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Rethinking authenticity

January 22nd, 2007 by Graham Attwell

I read a lot of journal and conference papers – its part of my job. And just occasionally, you read one and think ‘wow, this is so cool’.

So, I am recommending the following paper to you – ‘Authenticity in Learning: Transactional Learning in Virtual Communities‘ by Karen Barton, Patricia McKellar and Paul Maharg.

The context for their work is law education but the ideas in the paper apply to any sphere of learning. The first part of the paper looks at the idea of authenticity. I was particularly taken by a quote from Barab, Squire & Dueber (2000) who say “authenticity lies ‘not in the learner, the task or the environment, but in the dynamic interactions among these various components […] authenticity is manifest in the flow itself, and is not an objective feature of any one component in isolation”.

They go on to describe the environment they have designed for providing simulations of legal practice.

They suggest that “if we focus on creating carefully-designed simulation tasks along the lines of what I shall call ‘transactional learning’ and create flexible, sensitive software instruments by which students can express themselves and carry out that task-based learning, then we become involved in creating an environment where students can begin to comprehend through active learning the complexity of a professional legal task or transaction.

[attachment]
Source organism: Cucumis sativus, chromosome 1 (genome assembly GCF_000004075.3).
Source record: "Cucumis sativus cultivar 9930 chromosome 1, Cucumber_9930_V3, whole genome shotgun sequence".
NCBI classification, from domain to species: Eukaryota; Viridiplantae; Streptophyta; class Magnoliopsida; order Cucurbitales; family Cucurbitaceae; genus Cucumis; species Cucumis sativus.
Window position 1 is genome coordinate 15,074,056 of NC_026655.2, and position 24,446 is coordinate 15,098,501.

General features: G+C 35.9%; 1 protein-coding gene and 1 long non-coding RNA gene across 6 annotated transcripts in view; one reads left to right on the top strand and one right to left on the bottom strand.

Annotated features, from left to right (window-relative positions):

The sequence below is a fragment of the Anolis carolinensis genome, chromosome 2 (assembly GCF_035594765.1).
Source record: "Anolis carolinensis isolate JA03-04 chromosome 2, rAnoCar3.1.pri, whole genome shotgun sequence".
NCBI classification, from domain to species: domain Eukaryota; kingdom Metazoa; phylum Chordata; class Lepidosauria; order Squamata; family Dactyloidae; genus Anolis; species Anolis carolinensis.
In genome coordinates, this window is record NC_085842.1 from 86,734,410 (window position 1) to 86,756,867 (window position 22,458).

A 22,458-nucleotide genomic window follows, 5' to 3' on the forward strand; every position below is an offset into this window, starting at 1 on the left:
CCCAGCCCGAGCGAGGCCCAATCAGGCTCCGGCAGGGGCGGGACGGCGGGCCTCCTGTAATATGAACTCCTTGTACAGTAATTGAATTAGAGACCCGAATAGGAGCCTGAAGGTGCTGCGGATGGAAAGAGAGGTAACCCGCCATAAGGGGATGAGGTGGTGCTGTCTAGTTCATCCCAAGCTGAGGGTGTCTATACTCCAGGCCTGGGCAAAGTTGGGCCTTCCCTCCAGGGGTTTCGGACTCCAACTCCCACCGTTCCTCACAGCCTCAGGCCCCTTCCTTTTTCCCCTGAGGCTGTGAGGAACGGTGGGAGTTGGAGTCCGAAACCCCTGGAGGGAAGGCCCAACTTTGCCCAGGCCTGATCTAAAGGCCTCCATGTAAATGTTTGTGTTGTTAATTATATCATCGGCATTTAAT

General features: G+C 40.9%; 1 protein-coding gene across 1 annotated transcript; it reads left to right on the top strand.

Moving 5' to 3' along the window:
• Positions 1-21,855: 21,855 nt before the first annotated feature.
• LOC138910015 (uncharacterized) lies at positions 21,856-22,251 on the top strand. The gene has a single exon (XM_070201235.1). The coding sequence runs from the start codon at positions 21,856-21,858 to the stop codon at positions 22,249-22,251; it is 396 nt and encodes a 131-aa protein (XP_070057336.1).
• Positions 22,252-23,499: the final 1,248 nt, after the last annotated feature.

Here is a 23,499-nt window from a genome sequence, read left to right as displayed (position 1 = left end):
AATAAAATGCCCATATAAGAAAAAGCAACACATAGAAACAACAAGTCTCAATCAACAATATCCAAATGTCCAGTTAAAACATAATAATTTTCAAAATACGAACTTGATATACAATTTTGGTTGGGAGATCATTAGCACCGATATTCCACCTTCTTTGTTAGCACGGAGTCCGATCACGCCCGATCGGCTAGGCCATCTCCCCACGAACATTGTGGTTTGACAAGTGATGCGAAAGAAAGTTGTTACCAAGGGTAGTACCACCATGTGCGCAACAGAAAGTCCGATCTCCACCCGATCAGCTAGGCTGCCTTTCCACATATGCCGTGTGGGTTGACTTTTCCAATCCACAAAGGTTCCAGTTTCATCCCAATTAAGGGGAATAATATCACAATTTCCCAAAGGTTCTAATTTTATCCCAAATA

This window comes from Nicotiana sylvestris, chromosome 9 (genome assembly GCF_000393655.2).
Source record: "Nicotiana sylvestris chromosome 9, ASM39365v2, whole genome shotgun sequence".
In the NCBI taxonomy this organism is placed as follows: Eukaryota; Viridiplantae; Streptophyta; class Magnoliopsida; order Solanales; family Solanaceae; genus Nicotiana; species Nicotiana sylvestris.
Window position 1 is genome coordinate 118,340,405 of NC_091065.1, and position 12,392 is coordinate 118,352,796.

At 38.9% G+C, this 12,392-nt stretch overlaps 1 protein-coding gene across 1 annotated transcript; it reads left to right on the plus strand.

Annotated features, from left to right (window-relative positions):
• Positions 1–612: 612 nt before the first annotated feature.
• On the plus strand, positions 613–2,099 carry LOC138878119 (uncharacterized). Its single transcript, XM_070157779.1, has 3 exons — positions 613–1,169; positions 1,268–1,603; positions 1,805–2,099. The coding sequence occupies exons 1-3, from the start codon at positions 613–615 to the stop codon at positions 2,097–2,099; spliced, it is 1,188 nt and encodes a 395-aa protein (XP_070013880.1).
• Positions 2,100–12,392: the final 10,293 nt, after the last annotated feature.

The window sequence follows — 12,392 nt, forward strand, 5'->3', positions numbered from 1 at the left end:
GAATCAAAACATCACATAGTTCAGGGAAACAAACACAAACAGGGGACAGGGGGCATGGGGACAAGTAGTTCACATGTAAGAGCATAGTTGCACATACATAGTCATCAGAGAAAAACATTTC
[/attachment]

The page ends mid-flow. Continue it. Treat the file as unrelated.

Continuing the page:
They also define transactional learning based on their practice as:

  • Transactional learning is active learning

    Transactional learning is based on doing legal transactions.

    Transactional learning involves reflection on learning.

    Transactional learning is based on collaborative learning.

    Transactional learning requires holistic or process learning.

Students work in groups of four, forming virtual legal companies. Particularly important is that assessment is based on the performance of the company, not of individual students, with members of the company responsible for agreeing on the work to be submitted.

The only slight disappointment with the paper is the conclusion, which talks about change management. I’m not saying change management is not important, but it doesn’t really fit with the rest of the paper.

Great stuff – make sure you read this. And thanks to Al Harris who forwarded me a copy.

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